The University of Pittsburgh announced this week that it had acquired a large collection of the late George Romero’s work to add to its academic archives.
Romero effectively put Pittsburgh on the map with Night of the Living Dead, and his continued work. In light of this, Romero’s widow Suzanne Desrocher-Romero, his daughter Tina Romero, and his business partner Peter Grunwald made the donation on behalf of the George Romero Foundation and Estate.
According to the Pittsburgh City Paper, the collection will include an original annotated script from Night of the Living Dead, an unfinished adaptation of Poe’s Masque of the Red Death, and set photos and props from his various films.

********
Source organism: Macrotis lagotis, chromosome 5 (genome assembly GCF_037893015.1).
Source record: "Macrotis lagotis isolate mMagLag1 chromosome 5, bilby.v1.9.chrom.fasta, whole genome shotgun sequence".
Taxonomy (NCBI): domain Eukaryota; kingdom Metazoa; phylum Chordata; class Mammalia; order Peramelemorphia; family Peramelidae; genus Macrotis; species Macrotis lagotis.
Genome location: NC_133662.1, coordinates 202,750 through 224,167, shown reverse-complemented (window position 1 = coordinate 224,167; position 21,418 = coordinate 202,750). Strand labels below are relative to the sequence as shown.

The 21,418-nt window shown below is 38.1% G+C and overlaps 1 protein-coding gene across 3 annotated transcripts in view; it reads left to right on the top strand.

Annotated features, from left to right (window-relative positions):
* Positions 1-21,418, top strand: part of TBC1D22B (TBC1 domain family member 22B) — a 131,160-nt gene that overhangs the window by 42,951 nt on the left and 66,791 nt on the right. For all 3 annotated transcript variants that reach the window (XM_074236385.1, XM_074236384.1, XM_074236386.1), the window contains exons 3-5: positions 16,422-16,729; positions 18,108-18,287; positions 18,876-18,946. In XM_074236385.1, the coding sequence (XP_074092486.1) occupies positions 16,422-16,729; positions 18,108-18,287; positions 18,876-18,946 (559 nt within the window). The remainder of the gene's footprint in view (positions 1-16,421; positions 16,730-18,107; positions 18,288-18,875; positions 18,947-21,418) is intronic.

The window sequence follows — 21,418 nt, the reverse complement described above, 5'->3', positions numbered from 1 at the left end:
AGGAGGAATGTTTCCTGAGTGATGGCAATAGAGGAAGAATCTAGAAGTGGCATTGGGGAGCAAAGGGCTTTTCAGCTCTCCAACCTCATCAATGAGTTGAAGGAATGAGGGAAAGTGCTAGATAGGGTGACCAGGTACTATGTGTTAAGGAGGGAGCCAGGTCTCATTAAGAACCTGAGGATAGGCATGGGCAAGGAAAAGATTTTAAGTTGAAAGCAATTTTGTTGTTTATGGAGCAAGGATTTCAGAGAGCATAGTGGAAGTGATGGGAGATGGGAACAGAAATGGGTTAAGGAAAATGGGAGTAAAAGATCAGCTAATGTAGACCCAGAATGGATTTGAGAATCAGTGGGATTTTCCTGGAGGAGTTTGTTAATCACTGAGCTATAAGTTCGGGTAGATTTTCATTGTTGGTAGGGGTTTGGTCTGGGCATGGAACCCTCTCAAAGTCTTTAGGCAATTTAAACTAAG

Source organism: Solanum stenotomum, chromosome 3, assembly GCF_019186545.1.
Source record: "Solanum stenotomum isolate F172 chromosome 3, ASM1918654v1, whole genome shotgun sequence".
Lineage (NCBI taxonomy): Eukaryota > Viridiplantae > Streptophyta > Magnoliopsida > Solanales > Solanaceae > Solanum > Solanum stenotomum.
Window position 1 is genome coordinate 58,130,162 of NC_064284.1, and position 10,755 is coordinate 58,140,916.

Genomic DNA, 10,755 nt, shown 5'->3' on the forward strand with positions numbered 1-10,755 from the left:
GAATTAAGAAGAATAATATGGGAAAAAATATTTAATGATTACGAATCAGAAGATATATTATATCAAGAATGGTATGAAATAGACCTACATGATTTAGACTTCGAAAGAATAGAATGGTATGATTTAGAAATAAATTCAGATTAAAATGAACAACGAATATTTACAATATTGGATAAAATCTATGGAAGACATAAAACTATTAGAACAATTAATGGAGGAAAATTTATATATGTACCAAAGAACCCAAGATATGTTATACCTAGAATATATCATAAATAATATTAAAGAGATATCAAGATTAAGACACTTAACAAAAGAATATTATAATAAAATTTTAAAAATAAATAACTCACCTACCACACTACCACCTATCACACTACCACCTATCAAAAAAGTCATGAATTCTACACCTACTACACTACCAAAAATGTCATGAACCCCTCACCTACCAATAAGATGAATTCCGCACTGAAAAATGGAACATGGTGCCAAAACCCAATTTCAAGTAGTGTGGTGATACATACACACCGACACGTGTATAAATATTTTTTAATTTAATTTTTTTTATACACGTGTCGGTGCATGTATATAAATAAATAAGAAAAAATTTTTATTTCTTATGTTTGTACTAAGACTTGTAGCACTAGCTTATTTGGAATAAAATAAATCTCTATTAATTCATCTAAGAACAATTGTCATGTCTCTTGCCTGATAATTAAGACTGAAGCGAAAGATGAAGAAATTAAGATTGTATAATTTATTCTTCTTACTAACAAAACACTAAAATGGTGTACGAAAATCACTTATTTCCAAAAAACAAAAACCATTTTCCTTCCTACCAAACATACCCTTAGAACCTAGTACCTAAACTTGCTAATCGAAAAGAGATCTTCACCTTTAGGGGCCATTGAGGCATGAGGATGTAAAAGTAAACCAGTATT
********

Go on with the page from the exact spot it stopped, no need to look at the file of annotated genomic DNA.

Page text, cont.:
The library system will make the films available to students, faculty, researchers, and filmmakers in an effort to reserve Romero’s legacy as a writer, director, and mentor.
Romero was no less than an innovator in his craft, creating stories that spoke directly to the socio-political climate of his time while thrilling audiences with his terrifying films. He directly pointed at issues of race, materialism, capitalism, and the American class system in his films, and he did so with an admirable subtlety, especially in his earlier works.
This preservation project will insure that those works and the mind behind them will remain intact for generations to come.
The university will spend the summer documenting the collection, and will also create a multimedia exhibit for some of the director’s work on the third floor of the University of Pittsburgh Hillman Library.